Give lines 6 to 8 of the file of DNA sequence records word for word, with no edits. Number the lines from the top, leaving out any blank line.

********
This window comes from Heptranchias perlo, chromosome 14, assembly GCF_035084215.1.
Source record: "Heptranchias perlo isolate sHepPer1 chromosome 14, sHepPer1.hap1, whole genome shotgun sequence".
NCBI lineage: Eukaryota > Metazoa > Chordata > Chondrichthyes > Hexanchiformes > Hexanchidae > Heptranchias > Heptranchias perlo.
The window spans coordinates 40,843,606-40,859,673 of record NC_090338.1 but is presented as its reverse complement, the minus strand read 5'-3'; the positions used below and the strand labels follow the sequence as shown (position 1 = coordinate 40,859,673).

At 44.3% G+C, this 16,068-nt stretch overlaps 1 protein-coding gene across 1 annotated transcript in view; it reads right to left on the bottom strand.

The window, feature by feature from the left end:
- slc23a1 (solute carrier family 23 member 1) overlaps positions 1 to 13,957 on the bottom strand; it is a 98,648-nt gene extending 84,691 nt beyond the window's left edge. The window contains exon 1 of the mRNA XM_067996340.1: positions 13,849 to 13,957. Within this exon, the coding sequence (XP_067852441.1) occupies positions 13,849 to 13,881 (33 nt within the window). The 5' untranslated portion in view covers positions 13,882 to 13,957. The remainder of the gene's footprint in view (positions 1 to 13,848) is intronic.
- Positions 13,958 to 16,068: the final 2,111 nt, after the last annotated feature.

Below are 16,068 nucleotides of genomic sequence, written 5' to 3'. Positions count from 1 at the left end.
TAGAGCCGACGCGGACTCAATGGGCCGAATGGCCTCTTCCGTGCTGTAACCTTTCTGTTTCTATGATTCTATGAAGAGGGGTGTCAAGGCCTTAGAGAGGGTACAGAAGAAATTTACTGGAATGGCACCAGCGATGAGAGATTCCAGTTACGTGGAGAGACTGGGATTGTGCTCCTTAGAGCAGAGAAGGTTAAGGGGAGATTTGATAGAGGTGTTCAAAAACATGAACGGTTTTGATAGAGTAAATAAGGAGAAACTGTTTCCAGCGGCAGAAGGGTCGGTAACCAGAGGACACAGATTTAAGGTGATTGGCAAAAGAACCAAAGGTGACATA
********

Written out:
The window, feature by feature from the left end:
- slc23a1 (solute carrier family 23 member 1) overlaps positions 1 to 13,957 on the bottom strand; it is a 98,648-nt gene extending 84,691 nt beyond the window's left edge. The window contains exon 1 of the mRNA XM_067996340.1: positions 13,849 to 13,957. Within this exon, the coding sequence (XP_067852441.1) occupies positions 13,849 to 13,881 (33 nt within the window). The 5' untranslated portion in view covers positions 13,882 to 13,957. The remainder of the gene's footprint in view (positions 1 to 13,848) is intronic.
- Positions 13,958 to 16,068: the final 2,111 nt, after the last annotated feature.